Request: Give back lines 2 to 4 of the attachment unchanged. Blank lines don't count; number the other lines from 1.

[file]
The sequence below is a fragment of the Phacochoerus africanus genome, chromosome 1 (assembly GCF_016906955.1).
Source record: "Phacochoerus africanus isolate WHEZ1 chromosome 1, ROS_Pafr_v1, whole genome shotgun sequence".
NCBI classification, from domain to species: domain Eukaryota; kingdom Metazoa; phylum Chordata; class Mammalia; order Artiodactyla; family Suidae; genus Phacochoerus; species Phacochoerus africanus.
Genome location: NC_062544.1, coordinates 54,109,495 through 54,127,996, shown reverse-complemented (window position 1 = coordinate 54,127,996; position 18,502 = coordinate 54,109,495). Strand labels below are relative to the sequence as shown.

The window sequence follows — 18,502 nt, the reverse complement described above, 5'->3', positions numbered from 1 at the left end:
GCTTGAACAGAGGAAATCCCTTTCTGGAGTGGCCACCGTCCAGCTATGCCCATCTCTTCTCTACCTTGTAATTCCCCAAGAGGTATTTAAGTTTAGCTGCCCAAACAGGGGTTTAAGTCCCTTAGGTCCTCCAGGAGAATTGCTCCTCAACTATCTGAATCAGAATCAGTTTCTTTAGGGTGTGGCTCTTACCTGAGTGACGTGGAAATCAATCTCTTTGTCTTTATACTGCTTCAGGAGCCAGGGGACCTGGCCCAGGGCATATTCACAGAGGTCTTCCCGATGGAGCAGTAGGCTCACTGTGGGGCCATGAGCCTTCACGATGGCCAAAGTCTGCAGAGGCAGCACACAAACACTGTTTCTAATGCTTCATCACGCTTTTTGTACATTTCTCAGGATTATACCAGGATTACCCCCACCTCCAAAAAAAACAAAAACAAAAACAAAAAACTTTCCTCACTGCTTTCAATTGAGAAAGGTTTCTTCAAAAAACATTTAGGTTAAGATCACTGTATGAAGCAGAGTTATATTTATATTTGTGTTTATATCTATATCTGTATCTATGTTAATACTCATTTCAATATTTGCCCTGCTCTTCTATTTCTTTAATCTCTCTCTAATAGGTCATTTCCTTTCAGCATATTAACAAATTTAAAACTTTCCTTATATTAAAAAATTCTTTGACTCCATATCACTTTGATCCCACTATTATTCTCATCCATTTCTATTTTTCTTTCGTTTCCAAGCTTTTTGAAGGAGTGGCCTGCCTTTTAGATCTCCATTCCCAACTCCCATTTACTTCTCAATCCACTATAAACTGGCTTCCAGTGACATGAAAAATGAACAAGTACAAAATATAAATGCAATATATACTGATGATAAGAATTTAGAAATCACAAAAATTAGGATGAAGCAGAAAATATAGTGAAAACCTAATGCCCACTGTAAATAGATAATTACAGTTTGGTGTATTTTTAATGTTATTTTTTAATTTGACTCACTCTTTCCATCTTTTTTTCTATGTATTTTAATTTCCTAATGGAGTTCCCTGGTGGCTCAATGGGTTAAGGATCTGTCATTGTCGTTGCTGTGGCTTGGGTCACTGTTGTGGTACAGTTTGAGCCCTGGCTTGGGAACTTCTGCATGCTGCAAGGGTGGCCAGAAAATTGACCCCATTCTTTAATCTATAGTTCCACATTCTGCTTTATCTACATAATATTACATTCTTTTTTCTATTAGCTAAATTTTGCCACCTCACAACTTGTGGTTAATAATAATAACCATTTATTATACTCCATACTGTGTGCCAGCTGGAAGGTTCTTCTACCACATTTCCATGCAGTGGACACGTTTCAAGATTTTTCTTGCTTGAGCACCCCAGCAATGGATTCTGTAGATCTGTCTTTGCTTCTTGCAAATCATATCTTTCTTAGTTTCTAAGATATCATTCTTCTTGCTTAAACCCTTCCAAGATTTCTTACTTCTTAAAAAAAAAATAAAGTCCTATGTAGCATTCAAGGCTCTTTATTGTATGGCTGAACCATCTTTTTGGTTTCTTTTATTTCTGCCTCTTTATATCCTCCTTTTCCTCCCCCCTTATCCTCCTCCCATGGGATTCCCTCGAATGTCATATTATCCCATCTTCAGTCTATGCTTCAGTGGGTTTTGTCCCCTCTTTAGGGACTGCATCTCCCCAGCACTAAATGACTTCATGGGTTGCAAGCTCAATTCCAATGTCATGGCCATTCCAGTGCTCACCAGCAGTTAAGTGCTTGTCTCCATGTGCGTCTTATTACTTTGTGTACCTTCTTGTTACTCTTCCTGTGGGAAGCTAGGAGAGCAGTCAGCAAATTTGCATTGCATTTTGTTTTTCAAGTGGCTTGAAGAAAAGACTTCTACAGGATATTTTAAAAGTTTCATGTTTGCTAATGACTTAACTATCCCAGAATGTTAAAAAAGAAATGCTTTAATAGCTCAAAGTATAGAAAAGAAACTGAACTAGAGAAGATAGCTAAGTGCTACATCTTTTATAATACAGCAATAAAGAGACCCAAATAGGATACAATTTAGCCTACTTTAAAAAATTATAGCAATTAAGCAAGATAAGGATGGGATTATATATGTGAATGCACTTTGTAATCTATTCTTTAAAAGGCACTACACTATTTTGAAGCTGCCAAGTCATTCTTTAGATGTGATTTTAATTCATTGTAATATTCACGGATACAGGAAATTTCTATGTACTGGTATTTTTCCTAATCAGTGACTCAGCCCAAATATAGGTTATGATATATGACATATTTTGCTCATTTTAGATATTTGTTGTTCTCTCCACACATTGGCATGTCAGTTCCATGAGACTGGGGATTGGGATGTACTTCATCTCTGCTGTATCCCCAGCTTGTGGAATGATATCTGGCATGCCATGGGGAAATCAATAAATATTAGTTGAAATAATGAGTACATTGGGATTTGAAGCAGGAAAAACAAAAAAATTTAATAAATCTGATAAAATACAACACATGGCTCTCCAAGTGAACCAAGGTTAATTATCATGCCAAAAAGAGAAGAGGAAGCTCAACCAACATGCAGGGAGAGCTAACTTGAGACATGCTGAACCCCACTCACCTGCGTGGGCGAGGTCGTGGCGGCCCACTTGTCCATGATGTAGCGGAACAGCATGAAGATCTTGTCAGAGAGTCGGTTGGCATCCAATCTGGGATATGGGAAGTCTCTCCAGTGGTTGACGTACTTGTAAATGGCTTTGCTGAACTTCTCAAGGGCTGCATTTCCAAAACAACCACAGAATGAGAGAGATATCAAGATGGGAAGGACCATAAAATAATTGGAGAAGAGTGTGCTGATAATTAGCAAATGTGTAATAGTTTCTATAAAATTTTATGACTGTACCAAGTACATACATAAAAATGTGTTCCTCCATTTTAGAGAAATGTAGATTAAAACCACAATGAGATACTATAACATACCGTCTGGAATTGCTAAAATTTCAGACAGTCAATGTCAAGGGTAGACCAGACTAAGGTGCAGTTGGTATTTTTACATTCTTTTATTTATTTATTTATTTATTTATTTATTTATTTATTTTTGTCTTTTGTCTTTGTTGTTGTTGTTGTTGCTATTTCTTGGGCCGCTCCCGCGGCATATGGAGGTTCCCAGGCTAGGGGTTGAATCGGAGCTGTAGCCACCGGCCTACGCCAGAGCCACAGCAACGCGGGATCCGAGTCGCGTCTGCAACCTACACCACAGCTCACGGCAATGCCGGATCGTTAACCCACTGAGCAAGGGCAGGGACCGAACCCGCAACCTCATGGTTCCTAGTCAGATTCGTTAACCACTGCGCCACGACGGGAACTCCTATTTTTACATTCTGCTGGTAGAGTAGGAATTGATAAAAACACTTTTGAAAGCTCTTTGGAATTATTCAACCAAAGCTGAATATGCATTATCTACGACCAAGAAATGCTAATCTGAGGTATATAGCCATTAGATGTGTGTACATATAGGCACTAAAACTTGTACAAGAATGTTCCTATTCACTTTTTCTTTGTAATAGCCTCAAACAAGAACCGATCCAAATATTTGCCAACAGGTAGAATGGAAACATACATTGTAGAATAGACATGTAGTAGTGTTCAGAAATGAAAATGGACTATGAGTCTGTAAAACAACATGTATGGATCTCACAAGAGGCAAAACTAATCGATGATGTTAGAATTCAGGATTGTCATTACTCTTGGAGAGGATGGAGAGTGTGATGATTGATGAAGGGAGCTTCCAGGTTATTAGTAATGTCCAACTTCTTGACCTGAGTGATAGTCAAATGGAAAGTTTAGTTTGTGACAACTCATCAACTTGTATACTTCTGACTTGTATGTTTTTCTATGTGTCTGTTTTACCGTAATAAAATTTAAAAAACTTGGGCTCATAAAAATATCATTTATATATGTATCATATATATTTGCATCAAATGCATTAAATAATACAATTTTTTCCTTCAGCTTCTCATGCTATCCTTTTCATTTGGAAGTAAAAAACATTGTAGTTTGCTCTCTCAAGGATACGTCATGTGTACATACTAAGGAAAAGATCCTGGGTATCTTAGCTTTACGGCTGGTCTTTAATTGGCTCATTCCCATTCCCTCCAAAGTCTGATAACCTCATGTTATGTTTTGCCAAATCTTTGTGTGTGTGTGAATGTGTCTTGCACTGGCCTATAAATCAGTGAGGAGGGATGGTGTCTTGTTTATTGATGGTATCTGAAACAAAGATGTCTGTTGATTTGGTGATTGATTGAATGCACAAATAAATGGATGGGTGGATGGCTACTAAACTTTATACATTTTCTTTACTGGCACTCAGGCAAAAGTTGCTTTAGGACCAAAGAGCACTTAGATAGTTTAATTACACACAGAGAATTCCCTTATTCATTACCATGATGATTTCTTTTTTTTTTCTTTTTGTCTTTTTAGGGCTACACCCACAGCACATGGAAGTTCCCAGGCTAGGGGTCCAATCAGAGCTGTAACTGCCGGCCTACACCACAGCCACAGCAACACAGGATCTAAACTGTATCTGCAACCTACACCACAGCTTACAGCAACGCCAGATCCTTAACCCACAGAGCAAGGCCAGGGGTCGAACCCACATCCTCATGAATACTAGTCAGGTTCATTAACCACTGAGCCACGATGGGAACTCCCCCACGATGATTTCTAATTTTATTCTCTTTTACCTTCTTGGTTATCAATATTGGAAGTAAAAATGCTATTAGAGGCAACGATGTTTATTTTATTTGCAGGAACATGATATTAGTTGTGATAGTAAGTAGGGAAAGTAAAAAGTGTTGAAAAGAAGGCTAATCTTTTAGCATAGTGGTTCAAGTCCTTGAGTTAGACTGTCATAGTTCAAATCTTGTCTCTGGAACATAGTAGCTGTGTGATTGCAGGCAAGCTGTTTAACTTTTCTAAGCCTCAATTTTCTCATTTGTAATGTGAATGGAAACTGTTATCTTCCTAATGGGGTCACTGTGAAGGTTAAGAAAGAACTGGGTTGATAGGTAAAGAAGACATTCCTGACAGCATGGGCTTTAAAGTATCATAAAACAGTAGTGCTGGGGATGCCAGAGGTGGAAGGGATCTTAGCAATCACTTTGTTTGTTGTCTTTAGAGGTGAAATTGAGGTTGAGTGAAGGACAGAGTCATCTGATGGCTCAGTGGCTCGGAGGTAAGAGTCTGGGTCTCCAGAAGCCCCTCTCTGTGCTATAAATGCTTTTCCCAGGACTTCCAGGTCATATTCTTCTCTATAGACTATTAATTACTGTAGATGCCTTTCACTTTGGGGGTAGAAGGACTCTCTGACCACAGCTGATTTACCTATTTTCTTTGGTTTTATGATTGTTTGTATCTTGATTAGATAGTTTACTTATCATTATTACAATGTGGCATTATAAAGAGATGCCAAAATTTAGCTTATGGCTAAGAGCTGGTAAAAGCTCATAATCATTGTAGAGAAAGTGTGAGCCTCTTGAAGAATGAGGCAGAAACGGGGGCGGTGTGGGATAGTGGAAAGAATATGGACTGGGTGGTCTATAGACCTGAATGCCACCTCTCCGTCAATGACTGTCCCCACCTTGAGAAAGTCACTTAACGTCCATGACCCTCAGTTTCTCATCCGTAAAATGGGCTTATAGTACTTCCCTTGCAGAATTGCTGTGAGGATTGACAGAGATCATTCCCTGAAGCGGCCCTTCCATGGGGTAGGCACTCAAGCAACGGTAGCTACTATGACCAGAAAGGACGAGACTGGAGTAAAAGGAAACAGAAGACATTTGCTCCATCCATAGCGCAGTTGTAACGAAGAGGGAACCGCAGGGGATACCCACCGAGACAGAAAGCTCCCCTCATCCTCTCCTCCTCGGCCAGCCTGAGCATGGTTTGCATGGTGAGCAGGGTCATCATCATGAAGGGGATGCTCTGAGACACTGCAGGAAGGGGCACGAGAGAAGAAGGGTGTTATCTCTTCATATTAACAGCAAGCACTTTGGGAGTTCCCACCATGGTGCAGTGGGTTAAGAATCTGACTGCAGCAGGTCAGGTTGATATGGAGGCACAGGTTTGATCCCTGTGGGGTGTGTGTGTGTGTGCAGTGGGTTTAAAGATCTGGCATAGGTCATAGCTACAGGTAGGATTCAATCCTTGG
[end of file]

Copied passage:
Source record: "Phacochoerus africanus isolate WHEZ1 chromosome 1, ROS_Pafr_v1, whole genome shotgun sequence".
NCBI classification, from domain to species: domain Eukaryota; kingdom Metazoa; phylum Chordata; class Mammalia; order Artiodactyla; family Suidae; genus Phacochoerus; species Phacochoerus africanus.
Genome location: NC_062544.1, coordinates 54,109,495 through 54,127,996, shown reverse-complemented (window position 1 = coordinate 54,127,996; position 18,502 = coordinate 54,109,495). Strand labels below are relative to the sequence as shown.